was polish with very little English. I also started getting this




feeling of not being a true “Polak”. My identity slowly started




fading away and my heritage seemed like something I could not




relate to anymore. Realizing this I ran to my mom and




pleaded“Mom I want to start polish school again. I want to be able




to speak read and write it”

Test




























































































My mother along with my father was more than happy to hear




that their son wanted to learn their native language. Shortly after




my request they took me to the polish school were I had to take a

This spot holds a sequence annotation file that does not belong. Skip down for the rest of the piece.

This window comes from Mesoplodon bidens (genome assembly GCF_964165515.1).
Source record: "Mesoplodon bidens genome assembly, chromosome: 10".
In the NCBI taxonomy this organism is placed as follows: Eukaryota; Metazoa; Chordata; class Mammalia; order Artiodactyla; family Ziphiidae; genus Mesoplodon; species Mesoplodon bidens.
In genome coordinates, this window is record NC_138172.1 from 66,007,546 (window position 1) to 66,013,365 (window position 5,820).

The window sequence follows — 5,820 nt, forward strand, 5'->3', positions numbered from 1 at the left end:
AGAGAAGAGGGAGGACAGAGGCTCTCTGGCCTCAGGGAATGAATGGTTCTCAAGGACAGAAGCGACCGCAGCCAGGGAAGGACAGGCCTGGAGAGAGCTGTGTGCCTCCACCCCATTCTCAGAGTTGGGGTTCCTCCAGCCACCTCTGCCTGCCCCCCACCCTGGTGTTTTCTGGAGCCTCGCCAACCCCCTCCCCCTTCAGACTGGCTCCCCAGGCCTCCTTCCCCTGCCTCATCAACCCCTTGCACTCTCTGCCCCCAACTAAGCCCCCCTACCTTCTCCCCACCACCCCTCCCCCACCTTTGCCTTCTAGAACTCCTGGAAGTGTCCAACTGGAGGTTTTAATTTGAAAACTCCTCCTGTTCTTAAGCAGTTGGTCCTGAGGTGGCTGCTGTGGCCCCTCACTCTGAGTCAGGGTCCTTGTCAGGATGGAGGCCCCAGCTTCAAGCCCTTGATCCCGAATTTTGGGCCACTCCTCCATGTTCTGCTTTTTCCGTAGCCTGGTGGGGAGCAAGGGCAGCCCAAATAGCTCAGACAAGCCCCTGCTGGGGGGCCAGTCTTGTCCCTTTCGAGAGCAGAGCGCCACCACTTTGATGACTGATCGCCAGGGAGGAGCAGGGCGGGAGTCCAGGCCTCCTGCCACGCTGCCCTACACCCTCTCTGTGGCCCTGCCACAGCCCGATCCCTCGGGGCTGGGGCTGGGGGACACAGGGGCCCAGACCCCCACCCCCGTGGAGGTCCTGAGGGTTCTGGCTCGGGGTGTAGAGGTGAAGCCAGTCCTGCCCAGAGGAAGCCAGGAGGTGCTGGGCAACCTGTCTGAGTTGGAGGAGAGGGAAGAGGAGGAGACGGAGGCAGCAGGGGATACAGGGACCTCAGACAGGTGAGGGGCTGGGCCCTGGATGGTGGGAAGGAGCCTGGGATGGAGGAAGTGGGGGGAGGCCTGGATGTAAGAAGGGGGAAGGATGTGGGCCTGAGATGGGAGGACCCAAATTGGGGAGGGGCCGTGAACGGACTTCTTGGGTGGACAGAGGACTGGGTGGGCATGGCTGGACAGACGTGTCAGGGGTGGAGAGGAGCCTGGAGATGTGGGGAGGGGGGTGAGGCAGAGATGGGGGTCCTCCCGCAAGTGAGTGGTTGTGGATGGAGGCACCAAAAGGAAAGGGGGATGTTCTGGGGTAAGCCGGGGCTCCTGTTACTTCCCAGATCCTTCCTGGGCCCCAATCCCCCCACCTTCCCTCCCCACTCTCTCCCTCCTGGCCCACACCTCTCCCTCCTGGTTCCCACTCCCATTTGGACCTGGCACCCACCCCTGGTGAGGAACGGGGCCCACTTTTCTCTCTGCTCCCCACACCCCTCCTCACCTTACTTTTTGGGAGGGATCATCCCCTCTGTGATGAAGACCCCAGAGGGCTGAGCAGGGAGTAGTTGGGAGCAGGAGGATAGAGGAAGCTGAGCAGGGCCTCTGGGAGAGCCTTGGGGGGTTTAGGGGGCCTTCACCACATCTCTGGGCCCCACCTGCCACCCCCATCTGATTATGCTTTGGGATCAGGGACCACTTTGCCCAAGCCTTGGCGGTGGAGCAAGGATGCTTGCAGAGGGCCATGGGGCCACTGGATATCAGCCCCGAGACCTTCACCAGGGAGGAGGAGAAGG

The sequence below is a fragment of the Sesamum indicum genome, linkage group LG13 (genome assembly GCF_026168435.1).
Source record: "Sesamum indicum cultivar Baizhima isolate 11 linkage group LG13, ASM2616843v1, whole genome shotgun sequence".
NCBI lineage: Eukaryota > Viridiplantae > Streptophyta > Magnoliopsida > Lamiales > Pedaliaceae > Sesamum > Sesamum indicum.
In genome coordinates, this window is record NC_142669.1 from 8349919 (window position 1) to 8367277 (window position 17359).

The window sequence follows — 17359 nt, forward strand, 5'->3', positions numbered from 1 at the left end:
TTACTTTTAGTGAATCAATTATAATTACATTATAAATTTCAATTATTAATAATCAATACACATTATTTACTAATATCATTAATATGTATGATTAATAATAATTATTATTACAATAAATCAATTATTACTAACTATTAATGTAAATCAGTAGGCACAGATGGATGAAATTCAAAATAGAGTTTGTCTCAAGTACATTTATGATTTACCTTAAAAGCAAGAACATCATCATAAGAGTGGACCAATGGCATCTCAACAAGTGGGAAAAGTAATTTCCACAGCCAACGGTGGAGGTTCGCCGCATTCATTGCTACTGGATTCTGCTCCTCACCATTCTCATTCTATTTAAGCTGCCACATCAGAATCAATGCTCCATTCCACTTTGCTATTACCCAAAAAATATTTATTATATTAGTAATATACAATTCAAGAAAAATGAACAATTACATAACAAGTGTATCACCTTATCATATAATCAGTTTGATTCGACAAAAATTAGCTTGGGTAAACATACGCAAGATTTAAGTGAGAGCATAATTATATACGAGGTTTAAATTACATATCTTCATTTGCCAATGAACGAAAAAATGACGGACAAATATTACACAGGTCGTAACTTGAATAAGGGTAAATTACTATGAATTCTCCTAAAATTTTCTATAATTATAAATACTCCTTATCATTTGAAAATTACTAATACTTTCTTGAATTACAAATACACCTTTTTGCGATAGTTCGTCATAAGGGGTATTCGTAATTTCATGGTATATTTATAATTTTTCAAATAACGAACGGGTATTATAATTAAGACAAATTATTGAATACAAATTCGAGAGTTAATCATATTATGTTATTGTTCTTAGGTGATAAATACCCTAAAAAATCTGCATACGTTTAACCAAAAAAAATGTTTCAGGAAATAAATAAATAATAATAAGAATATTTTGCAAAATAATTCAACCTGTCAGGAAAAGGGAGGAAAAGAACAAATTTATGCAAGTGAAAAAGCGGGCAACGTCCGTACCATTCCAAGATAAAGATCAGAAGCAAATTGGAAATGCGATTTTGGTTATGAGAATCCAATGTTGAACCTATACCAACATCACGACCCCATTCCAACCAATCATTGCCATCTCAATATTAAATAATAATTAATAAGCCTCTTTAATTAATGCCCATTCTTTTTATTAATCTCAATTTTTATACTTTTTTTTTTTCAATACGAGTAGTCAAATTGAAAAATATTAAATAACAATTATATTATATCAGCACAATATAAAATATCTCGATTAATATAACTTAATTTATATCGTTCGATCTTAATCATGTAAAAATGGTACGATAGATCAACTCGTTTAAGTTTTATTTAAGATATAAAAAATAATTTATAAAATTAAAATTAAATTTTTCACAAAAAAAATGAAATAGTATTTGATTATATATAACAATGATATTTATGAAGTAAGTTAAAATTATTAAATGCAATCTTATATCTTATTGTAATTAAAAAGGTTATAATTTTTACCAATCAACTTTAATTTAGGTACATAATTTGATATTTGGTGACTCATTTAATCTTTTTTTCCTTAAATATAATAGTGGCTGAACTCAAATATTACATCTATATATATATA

placement test. I placed into a class a grade level below what I





should actually be in. To me this was devastating because all my




friends were in the higher gra de, I wanted to be with them. Polish




school had a very rocky start for me because after being placed in




the lower grade I did not want to proceed with my education. It




embarrassed me and discouraged me, but I stuck with it all the




way up to the high school level classes.

Freshman year of polish school came around and I wanted to be




able to graduate with all my friends. I always dreamed of jumping a




grade to join them, and for a while, it just stayed a dream.




Completing two years of school all in one screamed failure to me,




creating a mental barricade. I needed it to become a reality, I had to




eradicate the fear and pursue the challenges that stood before me. I